‘Hard’ to Swallow

hardwareIf hell exists, then there is no better way to torture souls then forcing them to sit through “Hardware,” which is a pretentious and excruciatingly boring B-Film disguised as a science-fiction movie.

Sure, it succeeds in creating a cold, distant, post-apocalyptic future, but suffers from the major flaw of having the characters appear equally as cold and distant themselves. Viewers are not able to become invested in the protagonists or care for their survival. In the end, that turns this film into one of the most painfully long movie experiences you’ll ever have.

Not even brief cameos by Lemmy and Iggy Pop can save this abysmal mess.

The premise involves Moses Baxter (yes, this is a commentary on religion) as he wanders across the vast, bleak universe created for the picture. He stumbles on a M.A.R.K. 13, which is a robot created by the military for purposes still unknown to the audience or mankind. Baxter brings the robot to his sculptor girlfriend (naturally…?), and within time they discover the purpose of the robot and accidentally unleash it on humanity. Now, humanity in this picture is full of perverts, junkies and anti-social thieves, so it really is no big loss.

Baxter is portrayed by Dylan McDermott, and that casting flaw is a major problem for the picture. He is the most dull and annoying hero for a picture of this caliber. His performance is equally matched by Stacey Travis as Jill, Baxter’s girlfriend. She has locked herself in her apartment and has a problem smoking dope, and one can only wonder what Baxter sees in her. He brings her the M.A.R.K. 13 as a Christmas gift – they bicker and somehow end up in bed together as we watch through the infrared eyes of a pepping tom. You keep waiting for the characters and plot to develop, and yet it never happens.

But one actor steals the spotlight for worst actor of all time, and that is John Lynch as Shades. It is worth renting this movie just to see what an awful actor this guy is, but even then you might be better off finding a clip on YouTube.

To add insult to injury, the back of the box states that this film shocked the MPAA with a certain level of disturbing violence. For starters, the violence is nothing special for gore hounds, and secondly, a movie needs more than gore for a reason to be seen. When violence is crucial to the storytelling, it can be thrilling, but when thrown into a sloppy film of this stature, it is just an insult.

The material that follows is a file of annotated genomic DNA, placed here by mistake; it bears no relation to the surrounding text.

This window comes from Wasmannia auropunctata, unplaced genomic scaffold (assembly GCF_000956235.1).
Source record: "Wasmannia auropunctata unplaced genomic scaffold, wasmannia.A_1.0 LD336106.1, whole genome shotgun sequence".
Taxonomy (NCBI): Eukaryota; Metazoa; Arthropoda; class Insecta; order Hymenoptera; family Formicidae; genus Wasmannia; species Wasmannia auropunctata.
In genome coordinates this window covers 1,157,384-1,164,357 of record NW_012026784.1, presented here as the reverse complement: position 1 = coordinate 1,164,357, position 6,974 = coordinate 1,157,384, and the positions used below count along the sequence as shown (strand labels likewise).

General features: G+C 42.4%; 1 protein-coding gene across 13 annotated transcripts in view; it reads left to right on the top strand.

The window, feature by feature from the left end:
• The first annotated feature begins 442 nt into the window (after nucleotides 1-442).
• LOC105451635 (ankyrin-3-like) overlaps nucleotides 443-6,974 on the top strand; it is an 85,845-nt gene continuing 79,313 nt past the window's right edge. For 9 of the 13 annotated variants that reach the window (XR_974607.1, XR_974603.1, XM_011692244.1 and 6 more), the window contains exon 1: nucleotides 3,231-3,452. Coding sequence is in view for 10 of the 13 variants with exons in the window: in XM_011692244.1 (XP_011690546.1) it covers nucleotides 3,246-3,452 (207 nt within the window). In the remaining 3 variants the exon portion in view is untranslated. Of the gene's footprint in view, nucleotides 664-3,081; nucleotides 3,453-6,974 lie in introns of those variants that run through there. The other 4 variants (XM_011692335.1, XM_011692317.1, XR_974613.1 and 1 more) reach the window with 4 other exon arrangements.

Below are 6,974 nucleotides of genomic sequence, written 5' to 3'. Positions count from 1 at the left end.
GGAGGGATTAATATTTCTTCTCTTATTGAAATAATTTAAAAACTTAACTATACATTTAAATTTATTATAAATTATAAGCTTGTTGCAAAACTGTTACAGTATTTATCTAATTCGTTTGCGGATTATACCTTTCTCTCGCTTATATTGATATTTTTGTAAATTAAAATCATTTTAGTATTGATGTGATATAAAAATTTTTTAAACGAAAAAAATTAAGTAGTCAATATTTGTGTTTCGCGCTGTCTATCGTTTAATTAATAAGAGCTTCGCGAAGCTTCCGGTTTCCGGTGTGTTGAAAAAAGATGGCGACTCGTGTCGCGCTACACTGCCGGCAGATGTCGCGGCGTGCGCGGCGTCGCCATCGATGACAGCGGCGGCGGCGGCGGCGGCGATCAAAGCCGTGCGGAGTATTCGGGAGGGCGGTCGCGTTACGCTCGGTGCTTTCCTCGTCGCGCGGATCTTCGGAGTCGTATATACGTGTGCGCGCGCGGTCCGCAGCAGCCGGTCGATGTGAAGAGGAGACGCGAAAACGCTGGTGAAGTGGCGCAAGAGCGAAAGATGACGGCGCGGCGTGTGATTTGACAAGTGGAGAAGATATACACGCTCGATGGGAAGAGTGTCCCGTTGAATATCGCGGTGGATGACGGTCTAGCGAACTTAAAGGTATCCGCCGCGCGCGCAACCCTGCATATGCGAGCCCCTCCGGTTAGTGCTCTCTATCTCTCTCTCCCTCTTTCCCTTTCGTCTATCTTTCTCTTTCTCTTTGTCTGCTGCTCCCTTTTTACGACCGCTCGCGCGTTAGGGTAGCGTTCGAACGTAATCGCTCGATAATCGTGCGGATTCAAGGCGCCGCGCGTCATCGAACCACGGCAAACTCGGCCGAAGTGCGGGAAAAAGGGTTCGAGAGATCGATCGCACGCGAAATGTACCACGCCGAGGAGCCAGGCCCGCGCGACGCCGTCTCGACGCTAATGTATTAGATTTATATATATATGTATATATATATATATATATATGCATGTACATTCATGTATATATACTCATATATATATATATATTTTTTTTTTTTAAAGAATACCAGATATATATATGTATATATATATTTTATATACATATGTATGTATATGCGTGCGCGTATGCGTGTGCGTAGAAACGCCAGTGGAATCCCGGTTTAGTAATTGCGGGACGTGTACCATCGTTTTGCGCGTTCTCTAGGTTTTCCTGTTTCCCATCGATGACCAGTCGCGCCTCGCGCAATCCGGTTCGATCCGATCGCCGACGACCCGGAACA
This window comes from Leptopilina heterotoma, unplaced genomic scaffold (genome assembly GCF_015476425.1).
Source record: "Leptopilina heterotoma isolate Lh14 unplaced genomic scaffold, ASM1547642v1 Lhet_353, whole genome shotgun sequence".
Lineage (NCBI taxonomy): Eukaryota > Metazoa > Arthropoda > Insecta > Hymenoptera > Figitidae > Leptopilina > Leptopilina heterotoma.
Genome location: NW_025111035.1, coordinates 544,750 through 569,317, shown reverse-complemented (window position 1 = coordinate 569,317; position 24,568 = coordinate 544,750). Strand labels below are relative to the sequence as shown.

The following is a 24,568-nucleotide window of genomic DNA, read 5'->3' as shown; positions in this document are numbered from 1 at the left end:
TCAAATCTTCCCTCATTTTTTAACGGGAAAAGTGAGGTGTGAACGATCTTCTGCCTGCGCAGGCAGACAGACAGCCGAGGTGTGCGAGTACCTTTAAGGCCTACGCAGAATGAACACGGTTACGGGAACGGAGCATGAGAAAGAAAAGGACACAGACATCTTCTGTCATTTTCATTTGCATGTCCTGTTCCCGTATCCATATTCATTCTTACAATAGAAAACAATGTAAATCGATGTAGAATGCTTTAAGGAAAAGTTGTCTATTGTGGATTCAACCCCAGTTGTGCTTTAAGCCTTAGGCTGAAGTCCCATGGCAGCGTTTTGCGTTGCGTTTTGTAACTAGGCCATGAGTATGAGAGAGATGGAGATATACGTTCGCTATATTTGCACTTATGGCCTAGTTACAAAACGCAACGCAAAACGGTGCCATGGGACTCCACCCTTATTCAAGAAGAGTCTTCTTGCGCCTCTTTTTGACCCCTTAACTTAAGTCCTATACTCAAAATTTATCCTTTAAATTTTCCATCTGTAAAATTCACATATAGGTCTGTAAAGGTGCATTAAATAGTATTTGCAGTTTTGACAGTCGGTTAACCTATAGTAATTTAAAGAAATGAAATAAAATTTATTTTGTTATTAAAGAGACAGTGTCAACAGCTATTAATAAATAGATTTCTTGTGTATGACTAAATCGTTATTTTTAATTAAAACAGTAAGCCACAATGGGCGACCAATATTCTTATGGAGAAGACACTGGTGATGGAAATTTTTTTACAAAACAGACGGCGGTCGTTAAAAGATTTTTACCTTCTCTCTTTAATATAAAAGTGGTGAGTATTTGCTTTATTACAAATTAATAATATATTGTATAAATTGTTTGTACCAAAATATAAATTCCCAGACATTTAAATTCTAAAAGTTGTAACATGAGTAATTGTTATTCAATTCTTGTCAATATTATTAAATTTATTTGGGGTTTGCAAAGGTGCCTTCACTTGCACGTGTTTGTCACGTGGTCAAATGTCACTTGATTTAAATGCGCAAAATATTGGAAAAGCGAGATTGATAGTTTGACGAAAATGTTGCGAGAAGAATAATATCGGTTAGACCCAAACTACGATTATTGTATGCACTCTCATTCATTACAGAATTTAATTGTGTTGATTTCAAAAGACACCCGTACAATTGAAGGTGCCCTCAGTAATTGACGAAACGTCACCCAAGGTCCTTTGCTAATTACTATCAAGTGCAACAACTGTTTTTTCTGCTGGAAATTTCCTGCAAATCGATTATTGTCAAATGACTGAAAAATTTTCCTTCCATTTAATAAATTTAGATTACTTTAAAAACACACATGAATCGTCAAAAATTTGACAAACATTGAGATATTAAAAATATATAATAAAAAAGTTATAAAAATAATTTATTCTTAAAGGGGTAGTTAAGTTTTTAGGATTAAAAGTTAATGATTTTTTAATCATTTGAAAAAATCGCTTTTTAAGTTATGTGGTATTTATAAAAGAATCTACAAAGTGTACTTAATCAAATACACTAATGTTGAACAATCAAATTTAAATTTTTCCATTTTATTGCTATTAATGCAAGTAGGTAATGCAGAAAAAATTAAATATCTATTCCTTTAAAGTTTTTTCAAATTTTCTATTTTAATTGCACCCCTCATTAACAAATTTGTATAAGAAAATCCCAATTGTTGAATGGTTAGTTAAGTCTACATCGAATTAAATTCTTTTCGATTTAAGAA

It is clear that this is director Richard Stanley’s bleak outlook and commentary on society, but it is the type of film that holds no purpose to anyone but him and his ego. With all this being said, if you are a fan of this picture, Severin has done an amazing job on the transfer of this movie and the wealth of supplements they provided in this two-disc collection. It starts off with an almost self-praising commentary by director Stanley over the uncensored version of his movie.

On disc two is where the rest of the extras are, including a lengthy and in-depth, hour-long making-of documentary entitled “No Flesh Shall Be Spared.” That is followed by “Incidents in an Expanding Universe,” which is an early Super 8 version of “Hardware” with different actors.

Then there are two very interesting short films by Stanley: “The Sea of Perdition” and “Rites of Passage.” Those are followed by Stanley discussing the what-could have-been sequel to “Hardware” for about eight minutes. The disc is rounded out with a German trailer, a promo piece from the heyday of VHS, and deleted and extended scenes.

It is doubtful that “Hardware” will acquire any new fans, but it does have a cult following that will be more than pleased with this release from Severin, and the only ones that will pony up the $30 sticker price.

About Anthony Benedetto 153 Articles
I have always had a tremendous passion for the cinema. For me, movies provide a great escape. When done right, the characters and stories are something that I am instantly drawn into. Over the years, I’ve unintentionally become a movie encyclopedia that I often find myself the recipient of late night phone calls from my friends while at Blockbuster [One such conversation between the Editor of this site and the film “Redbelt” immediately comes to mind.] As far as my preferences go however, I love both the cult cinema and the classics. My love of film ranges from features such as “Amadeus” to “Sorority Babes in the Slime Ball Bowl-A- Rama.” I have a long range of film heroes as well that include, Michael J. Fox, Lloyd Kaufman, Robby Benson, Michael Caine and Jeff Bridges. On this site, I hope to teach people about cult cinema and have them rent films that they normally would not, turning you into the monster that I have become. Someday, I hope to be the star and director of my cult film, employing the old stop motion techniques used in films like “Flesh Gordon.”

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